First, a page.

Defendant initially contends that the trial court erred in failing to dismiss plaintiffs' complaint. She points to our 1988 opinion and again argues that res judicata barred plaintiff's action. This contention presents a question of law rather than an issue of fact. DeLuna v. Treister, 286 Ill. App. 3d 25, 29, 676 N.E.2d 973, 976, 222 Ill. Dec. 9 (1996), appeal allowed, 174 Ill. 2d 558, N.E.2d (October 1, 1997). "Disputed questions of law are reviewed de novo." Davis v. Temple, 284 Ill. App. 3d 983, 989, 673 N.E.2d 737, 741, 220 Ill. Dec. 593 (1996). Therefore, "we may substitute our determination for that of the trial court if we find such determination to be erroneous." People ex rel. Garnati v. $14,000.00 United States Currency, 227 Ill. App. 3d 64, 66, 590 N.E.2d 1022, 1023, 169 Ill. Dec. 103 (1992). We agree with the trial court's judgment that res judicata does not apply to this case.
Plaintiffs argue that the trial court correctly found that an intervening change in law renders res judicata inapplicable to this case. Defendant urges that plaintiffs' argument is unsupported by Illinois law. Because this court has not yet addressed such circumstances, we are now faced with an issue of first impression: Does a change in the law resulting from judicial decision or statute subsequent to a case's adjudication eradicate the controlling effect of that case's judgment on subsequent related litigation? We hold that it does.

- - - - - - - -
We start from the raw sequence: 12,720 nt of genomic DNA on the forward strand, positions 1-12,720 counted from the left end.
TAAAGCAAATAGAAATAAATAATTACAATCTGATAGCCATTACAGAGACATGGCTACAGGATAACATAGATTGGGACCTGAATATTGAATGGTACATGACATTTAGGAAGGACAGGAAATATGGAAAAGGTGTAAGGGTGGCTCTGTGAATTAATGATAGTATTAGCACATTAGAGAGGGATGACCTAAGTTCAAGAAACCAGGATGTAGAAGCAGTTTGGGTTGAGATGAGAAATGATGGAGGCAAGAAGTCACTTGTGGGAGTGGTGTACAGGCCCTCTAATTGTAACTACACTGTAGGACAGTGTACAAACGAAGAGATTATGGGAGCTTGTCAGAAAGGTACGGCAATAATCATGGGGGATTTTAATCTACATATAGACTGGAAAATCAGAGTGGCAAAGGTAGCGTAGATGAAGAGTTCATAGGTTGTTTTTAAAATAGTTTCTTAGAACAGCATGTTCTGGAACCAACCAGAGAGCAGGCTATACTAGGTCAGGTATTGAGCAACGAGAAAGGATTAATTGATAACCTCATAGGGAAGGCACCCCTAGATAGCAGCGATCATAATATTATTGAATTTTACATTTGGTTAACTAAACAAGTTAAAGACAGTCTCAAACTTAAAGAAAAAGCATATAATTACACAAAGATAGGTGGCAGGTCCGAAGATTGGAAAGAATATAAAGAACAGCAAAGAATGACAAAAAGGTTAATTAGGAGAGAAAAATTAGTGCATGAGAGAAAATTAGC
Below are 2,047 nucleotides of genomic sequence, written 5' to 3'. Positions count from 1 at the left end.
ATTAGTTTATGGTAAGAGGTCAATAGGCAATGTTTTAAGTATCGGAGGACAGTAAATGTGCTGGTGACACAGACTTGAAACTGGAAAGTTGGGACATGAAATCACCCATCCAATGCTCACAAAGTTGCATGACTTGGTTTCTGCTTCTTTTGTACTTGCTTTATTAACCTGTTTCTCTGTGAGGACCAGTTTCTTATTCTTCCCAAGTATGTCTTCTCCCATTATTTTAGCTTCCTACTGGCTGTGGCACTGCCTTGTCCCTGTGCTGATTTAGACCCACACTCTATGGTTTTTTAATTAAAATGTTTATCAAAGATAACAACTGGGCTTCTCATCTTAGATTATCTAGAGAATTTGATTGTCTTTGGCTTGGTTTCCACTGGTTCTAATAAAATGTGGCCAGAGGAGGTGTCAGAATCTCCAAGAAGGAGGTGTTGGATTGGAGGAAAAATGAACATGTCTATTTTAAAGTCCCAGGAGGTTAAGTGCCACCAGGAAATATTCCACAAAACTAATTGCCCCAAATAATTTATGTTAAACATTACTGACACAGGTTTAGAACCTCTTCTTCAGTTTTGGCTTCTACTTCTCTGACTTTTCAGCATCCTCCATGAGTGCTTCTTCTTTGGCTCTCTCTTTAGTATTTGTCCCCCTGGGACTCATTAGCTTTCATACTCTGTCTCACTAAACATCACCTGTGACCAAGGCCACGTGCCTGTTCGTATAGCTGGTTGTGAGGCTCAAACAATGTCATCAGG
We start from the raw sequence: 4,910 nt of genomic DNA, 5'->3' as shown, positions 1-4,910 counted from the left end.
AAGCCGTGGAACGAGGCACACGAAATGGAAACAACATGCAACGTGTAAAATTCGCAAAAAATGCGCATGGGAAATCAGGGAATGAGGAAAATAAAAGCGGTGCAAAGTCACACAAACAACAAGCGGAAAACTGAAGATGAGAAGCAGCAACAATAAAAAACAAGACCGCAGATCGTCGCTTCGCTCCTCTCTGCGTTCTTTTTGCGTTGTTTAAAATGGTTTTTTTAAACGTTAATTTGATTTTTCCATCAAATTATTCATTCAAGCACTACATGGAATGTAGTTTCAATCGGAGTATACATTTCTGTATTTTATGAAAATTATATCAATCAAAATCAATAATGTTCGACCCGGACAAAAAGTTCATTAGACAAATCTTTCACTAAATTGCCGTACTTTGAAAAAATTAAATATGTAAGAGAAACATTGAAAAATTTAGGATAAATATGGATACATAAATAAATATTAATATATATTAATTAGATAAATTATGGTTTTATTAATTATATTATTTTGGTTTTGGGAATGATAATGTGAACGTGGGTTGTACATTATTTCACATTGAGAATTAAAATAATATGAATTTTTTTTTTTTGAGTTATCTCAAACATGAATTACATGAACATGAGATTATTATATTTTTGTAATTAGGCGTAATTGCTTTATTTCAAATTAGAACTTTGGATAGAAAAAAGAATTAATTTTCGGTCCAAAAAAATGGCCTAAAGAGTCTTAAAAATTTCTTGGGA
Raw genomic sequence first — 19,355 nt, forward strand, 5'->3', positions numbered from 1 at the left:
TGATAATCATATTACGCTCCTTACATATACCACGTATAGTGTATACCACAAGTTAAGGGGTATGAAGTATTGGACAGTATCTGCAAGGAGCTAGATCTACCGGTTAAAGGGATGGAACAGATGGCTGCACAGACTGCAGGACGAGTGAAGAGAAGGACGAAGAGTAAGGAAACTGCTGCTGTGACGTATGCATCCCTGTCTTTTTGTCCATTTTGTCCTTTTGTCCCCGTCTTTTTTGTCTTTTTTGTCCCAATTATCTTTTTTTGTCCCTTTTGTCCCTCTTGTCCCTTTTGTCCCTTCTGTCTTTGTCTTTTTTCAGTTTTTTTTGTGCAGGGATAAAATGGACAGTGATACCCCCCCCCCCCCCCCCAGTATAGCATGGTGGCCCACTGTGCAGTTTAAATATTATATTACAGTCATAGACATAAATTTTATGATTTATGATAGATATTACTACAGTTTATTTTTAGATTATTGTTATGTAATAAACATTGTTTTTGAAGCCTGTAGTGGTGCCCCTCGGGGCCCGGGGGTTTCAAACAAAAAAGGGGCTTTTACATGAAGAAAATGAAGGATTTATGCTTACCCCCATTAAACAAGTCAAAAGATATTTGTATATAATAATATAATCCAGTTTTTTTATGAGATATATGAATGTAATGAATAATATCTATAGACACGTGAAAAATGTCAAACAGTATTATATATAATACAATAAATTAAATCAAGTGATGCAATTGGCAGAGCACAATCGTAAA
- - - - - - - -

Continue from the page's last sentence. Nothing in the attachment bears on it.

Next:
Our decision is guided by a case involving a strikingly similar argument, City of Des Plaines v. Metropolitan Sanitary District of Greater Chicago, 16 Ill. App. 3d 23, 305 N.E.2d 639 (1973), rev'd on other grounds, 59 Ill. 2d 29, 319 N.E.2d 9 (1974). In City of Des Plaines, a municipality sought to enforce certain zoning restrictions in 1966 against a sanitary district. The case eventually reached our supreme court, which held that the sanitary district was not subject to the municipality's zoning ordinance.
In 1972, the municipality filed a similar complaint in the circuit court, seeking a declaratory judgment that the municipality may regulate the sanitary district's land use activities pursuant to the 1970 Illinois Constitution. The district moved to dismiss the action based upon res judicata. The municipality argued that res judicata was inapplicable because the prior action involved the municipality's statutory powers, while the later action was founded on the home rule provisions of Article VII of the 1970 Illinois Constitution, thereby establishing a new legal relationship between the parties. The circuit court dismissed the action.
On appeal, the first district reversed the circuit court and held that res judicata was inapplicable, stating, "The legal relationship of the parties, the issues advanced, and the questions of law which must be decided have been significantly altered by the present Illinois constitution." City of Des Plaines, 16 Ill. App. 3d at 28, 305 N.E.2d at 643. The first district appellate court reasoned: